• Kentucky: -7.73%
  • South Carolina: -7.35%
  • Alaska: -6.88%
  • Mississippi: -6.78%
  • Florida: -6.53%
  • Idaho: -6%
  • West Virginia: -5.75%
  • Montana: -5.72%
  • North Carolina: -5.64%
  • Alabama: -5.6%

North Carolina’s changing K-12 sector

NBC does not report enrollment trends in the one public schooling sector in North Carolina that has grown dramatically: public charter schools. Between 2012-2022, the same timeframe NBC News studied, N.C. public charter enrollment shot up 175%. More recently, between 2019-2022, public charter enrollment in North Carolina increased 19%, as the state’s Office of Charter Schools has noted.

A shift in what parents want in education

The report makes clear what other previous studies have affirmed, which is that parent preferences have changed–with education sectors outside district public schools scooping up K-12 market share, as we have noted before. Notably, however, parents are leaving public schools even in states without a robust school choice environment. For example, Kentucky, which has the largest share in the nation of students exiting public schools, does not provide families with publicly-funded school choice programs. Lawmakers have sought to create such opportunities, but legislation creating a way to fund charter schools was struck down in December; in addition, the state Supreme Court has ruled against education tax credits. Instead, parents are leaving Kentucky public schools for home or private schools, which account for around 15% of the state’s K-12 population, according to a 2022 report from EdChoice Kentucky.

NBC’s map of public school enrollment declines nationwide:

Read the full report on NBC News.

 

NEAAAT Earns Innovation Honors from the Canopy Project

By Awards
Congratulations to Northeast Academy for Aerospace and Advanced Technologies (NEAAAT)! The Elizabeth City public charter school and Coalition member school is one of 10 North Carolina public schools (including three charter schools) recently honored by the Canopy Project for innovation in education. Other honoree schools in North Carolina include lab and district schools.

About the Canopy Project

The Canopy Project is an initiative from the Center on Reinventing Public Education and Transcend Education. The 10 North Carolina schools are among 189 schools nationwide to make Canopy’s 2024 list and to be included in the project’s database.

NEAAAT students at work. Photo credit: Facebook, Northeast Academy for Aerospace and Advanced Technologies.

  • Click here to go to Canopy’s searchable database and learn more about NEAAAT’s achievements.
  • View the portal guide.
  • Read more from EdNC or The 74.
Congratulations to NEAAAT CEO Andrew Harris and to the entire NEAAAT school community! We’re proud of you and your achievement.

It’s FASTAR® Championship Week at Classical Charter Schools of America

By News

For Classical Charter Schools of America, it’s FASTAR® Championship Week! FASTAR® is a fun academic competition assessing rapid recall of math and reading skills–with an obvious nod to NASCAR (can’t miss those checkered flags!). According to CCS-A, two of the four North Carolina schools have finished early FASTAR® competition already: CCS-Whiteville and CCS-Wilmington. CCS-Leland competes today, while CCS-Southport launches tomorrow. Competition culminates in next Wednesday’s “Race of Champions.”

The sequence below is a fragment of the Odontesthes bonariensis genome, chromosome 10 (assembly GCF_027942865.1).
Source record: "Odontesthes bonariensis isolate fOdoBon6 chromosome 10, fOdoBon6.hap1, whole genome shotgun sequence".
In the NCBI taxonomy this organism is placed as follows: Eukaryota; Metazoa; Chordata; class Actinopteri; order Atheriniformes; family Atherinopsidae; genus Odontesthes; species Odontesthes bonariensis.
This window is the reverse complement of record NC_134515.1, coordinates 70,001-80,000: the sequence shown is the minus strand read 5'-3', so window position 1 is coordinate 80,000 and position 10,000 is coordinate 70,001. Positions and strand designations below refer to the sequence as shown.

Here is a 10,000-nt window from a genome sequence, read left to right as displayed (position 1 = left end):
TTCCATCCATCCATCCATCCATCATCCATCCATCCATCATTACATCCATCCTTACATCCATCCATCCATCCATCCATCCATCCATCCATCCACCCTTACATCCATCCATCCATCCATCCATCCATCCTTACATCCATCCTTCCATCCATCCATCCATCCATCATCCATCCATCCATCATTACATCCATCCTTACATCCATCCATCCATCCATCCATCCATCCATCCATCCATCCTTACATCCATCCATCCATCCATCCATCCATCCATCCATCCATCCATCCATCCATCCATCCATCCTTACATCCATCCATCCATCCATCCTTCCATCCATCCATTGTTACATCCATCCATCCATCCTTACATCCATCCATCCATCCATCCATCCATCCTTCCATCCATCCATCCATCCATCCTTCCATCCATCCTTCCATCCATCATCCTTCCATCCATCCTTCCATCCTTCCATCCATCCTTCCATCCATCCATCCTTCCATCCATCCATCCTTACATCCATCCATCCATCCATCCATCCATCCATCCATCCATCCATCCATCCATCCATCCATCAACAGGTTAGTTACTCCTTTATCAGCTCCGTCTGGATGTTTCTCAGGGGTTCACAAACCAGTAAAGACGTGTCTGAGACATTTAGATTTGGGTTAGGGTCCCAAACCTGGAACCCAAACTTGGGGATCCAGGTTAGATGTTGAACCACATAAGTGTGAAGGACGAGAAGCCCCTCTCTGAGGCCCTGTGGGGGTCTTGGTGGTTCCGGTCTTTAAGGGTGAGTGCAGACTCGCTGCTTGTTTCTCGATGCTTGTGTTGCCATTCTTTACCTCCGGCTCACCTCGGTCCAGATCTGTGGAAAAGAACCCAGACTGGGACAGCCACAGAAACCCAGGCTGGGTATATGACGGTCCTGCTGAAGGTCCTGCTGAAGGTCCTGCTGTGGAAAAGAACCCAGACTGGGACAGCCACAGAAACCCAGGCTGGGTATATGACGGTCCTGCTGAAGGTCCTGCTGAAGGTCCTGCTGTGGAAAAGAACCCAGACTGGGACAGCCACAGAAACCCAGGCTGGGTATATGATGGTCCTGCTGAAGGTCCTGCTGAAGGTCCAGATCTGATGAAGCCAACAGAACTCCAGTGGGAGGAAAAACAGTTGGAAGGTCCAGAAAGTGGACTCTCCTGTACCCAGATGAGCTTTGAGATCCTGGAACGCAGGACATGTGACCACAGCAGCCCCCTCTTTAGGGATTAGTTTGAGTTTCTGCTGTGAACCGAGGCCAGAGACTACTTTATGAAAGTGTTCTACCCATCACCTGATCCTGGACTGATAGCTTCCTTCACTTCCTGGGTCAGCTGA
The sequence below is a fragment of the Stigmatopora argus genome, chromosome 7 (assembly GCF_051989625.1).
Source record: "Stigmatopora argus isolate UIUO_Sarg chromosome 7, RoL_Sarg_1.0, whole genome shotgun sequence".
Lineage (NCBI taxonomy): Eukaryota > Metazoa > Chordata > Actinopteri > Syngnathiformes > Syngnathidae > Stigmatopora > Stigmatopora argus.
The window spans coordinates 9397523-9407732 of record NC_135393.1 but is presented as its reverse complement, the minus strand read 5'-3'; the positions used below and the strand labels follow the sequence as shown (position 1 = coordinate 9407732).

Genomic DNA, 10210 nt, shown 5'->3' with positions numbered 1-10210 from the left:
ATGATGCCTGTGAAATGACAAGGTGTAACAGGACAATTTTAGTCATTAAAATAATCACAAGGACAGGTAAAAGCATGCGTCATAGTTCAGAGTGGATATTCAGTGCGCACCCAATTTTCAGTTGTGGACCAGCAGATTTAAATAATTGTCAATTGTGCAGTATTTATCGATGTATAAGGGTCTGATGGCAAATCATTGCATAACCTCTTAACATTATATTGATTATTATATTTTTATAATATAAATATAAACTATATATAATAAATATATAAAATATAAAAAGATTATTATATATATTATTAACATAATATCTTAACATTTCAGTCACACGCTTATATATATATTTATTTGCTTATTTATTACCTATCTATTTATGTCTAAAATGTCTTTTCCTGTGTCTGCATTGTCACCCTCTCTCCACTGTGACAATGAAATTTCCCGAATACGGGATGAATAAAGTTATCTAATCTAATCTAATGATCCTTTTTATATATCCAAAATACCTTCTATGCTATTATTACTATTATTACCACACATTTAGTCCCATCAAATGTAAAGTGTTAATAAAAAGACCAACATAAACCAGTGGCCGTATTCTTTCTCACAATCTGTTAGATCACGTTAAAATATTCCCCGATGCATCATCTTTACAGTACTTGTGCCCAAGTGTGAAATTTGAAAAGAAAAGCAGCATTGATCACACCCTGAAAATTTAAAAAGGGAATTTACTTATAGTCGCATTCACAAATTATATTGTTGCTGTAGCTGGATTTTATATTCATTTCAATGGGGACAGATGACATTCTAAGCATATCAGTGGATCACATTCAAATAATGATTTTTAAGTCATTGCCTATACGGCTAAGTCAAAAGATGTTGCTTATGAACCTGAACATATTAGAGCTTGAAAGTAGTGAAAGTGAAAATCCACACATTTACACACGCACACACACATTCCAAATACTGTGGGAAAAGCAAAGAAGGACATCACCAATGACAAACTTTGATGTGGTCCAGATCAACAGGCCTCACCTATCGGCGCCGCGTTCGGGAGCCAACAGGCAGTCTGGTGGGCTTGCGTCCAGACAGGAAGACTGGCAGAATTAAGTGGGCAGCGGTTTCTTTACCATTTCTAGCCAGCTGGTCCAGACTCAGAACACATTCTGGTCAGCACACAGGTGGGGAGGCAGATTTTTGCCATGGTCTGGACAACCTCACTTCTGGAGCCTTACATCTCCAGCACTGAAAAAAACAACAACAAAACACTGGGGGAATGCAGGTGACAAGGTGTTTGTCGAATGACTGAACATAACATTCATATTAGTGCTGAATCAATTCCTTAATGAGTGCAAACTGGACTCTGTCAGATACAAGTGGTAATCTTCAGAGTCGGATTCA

Student winners receive trophies after qualifying races are over. Roger Bacon Academy, which partners with CCS-A, developed the clever competition, re-purposing the lingo of NASCAR into new roles for academic pit crews, crew chiefs, timing trials, and more. Watch a CCS-A video about FASTAR® here.

Here’s the update from CCS-A’s newsletter today:

CCS-America students competing in the annual FASTAR® (Fluent Academic Skills Tournament in Arithmetic and Reading) competition will race to the finish line this week, with the Race of Champions scheduled for next Wednesday, April 24th. CCS-Whiteville and CCS-Wilmington checkered-flag champions have completed their preliminaries after two exciting race days filled with close competition!

Congratulations to these Coalition member schools! We share pictures below from Classical Charter Schools-Whiteville and Classical Charter Schools-Wilmington.

Above and immediately below: Students from CCS-Whiteville at FASTAR 2024. Photo credit: Facebook, CCS-Whiteville.

Above and below: Students from CCS-Wilmington at FASTAR 2024. Photo credit: Facebook, CCS-Wilmington.

Q&A with Erica Nielsen, Charter One’s Student Data Expert

By News

An expert on student information systems shares what parents and schools can expect from North Carolina’s conversion to Infinite Campus

Erica Nielsen is the student information systems (SIS) director for Charter One, an education management organization that partners with public charter schools in North Carolina as well as other states. She has extensive experience working with student data, and she currently serves on the steering committee for the N.C. Department of Public Instruction’s (DPI) Phase One of SIS modernization efforts. 

Kristen Blair, the Coalition’s communications director, spoke with Erica to learn more about what parents and school leaders can expect with North Carolina’s upcoming SIS conversion to Infinite Campus. Conversion is occurring as a result of a state law, which mandates SIS modernization in the state’s public schools. (Read more about that here.) One-third of North Carolina’s public schools launched Phase One implementation in February and will use Infinite Campus for the upcoming 2024-25 school year. All other North Carolina public schools will convert from PowerSchool to Infinite Campus by July 2025.